Looking Upstream to Understand Disparities in Health Outcomes
Sabrina Sanchez’17 is pursuing graduate studies to better understand and fix the structural factors that result in health outcome disparities.
Teacher, doctor, lawyer. As an incoming student, these were the jobs Sabrina Sanchez’17 associated with college graduates. Thanks to Beloit’s peer mentors, faculty, staff, and alumni, she discovered additional possibilities.
A Wisconsin resident and first-generation college student, Sabrina initially limited her college search to public institutions. Suggestions her grandmother, a respiratory therapist, received from her hospital colleagues led Sabrina to consider private colleges as well. Not only might a private college better support her in a quest to become a medical doctor, but financial aid could make attendance possible.
Sabrina would receive substantial offers of aid from more than one private college. Ultimately, however, it was Beloit College that “felt right.”
Still, she was nervous. Would a cultural and financial gap between her and the other students make it hard to fit in?
Reassurance came via a Beloit College summer bridge program. “I was nervous coming to college,” she shares, “but meeting other new students and peer mentors through the bridge program helped me feel more comfortable.” First-generation students were not only succeeding at Beloit, but were available to help the students coming after them.
The peer mentorship that helped Sabrina ease into college life would also support her as she took steps to prepare for doctoral studies by applying and being accepted to participate in the college’s McNair Scholars program. The McNair program provides students traditionally underrepresented in higher education with research and other scholarly experiences to encourage them to earn doctorates and diversify the professoriate. The program intentionally encourages McNair Scholars to develop close ties with each other and with their faculty advisors.
“The McNair Scholars program helps build your confidence. It helps you see that you can go to graduate school and do research, both because you are acquiring the skills and knowledge you need for that, and because you are introduced to more senior McNair Scholars who have been successful. The program also helps you explore what you really care about and want to pursue.”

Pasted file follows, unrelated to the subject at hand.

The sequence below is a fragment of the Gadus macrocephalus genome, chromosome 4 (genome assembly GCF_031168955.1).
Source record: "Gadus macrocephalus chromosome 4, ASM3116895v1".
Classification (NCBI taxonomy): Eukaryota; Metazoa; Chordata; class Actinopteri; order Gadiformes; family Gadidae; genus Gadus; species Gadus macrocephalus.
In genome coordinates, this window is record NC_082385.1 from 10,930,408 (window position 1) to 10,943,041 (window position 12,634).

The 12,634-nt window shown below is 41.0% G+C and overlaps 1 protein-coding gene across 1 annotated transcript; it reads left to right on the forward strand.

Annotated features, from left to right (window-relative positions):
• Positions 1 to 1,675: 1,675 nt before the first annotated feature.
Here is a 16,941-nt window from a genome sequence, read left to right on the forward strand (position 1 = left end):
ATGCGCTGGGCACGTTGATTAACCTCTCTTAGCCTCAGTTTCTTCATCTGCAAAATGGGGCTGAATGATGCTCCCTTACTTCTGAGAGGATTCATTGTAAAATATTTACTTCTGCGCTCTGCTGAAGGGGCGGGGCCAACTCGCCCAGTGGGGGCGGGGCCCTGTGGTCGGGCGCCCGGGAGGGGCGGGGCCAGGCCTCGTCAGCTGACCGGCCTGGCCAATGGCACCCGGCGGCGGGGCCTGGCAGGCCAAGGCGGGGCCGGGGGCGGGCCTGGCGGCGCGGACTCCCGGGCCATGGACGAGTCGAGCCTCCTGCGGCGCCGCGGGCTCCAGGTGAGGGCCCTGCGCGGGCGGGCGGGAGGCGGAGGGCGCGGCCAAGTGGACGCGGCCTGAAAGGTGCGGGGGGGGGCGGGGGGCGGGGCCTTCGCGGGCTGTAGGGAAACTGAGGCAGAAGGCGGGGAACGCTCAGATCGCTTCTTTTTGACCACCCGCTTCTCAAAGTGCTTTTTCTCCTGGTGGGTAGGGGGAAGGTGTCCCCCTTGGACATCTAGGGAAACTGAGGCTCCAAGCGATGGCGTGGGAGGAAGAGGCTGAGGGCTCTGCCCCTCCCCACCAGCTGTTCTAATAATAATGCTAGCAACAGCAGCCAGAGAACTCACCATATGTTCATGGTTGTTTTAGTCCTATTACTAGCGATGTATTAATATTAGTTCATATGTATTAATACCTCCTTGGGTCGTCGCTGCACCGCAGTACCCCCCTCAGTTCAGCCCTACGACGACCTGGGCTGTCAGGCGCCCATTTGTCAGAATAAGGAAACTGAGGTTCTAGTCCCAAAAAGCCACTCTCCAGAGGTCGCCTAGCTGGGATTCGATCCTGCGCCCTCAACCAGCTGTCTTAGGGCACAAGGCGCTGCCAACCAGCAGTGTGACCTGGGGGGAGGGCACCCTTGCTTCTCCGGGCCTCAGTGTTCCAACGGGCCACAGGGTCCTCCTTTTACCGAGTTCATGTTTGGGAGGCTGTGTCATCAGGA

Sabrina’s research experiences as a McNair scholar bear this out. Guided by psychologist Suzanne Cox, in the summer after her sophomore year she studied youth experiences with racial microaggressions using quantitative research methods. Her goal was to better understand the impact of such aggressions on adolescent self-esteem. Simultaneously, she was working for the college’s Upward Bound program, which helps high school students underrepresented in higher education prepare for college. Students she met through the program contributed to her research.
Sabrina would then acquire qualitative research skills by contributing to a year-long study of Black women’s experiences on predominantly white college campuses. Anthropologist Dr. Nicole Truesdell, then director of Beloit’s Office of Academic Diversity and Inclusiveness, was the project’s principal investigator and faculty mentor. Sabrina’s research partners were fellow students. Today she uses both qualitative and quantitative methods in her research.
Along the way, Sabrina ruled out medical school. From Beloit alumni she’d learned about the personal and financial toll medical studies could take. But the alumni, and others at Beloit were helping her to also realize that she had more than the three career options she’d identified as a college applicant. “It clicked. If I earned a PhD, I’d be able to pursue a career that fit me and have the doctor title important to my family.”
Fortunately, courses she’d taken in her first year at Beloit could support her as her studies took a new direction. “I took microbiology, anthropology, and Spanish in my first year. I’d chosen them because they interested me, but they could also prepare me to go to medical school. Fortunately, those courses also fit well with the health and society major.”
The major was attractive because it spoke to Sabrina’s interests in health and social justice. She’d also earn a minor in Spanish and spend a semester studying abroad in Spain.
Faculty and staff were key to helping prepare Sabrina for graduate studies. In addition to doctors Cox and Truesdell, sociologist Kate Linnenberg, anthropologists Lisa Anderson-Levy and Nancy Krusko, and political scientist Ron Watson stand out as influential and supportive. Plus, Vanessa Beckham, Sabrina’s supervisor in the Upward Bound program, was “the best boss ever.”
Life on campus was also good. Not only did she feel embraced by fellow students, but she remains close to students she met in her first year. She also met her future wife, Jennifer Allmaras’17, soon after arriving at Beloit. They both went on to earn master’s degrees in public health from The Ohio State University.
Today, Sabrina is a PhD student in the sociology department at the University of Wisconsin-Madison, with a subfield concentration in demography and ecology. Having completed the program’s coursework, she’s focusing on research for her doctoral dissertation and career development. Thus, on any given day, in addition to conducting research, she might give a guest lecture in a class, confer with her advisor, meet with graduate students with whom she is collaborating on a project, or attend a seminar or lecture.
And having benefited while at Beloit from peer mentoring and alumni connections, she’s taking time to pay it forward. She thus serves as a graduate student mentor at UW and returns to Beloit College, in person and virtually, to speak with students so that they can benefit from her experience and insights.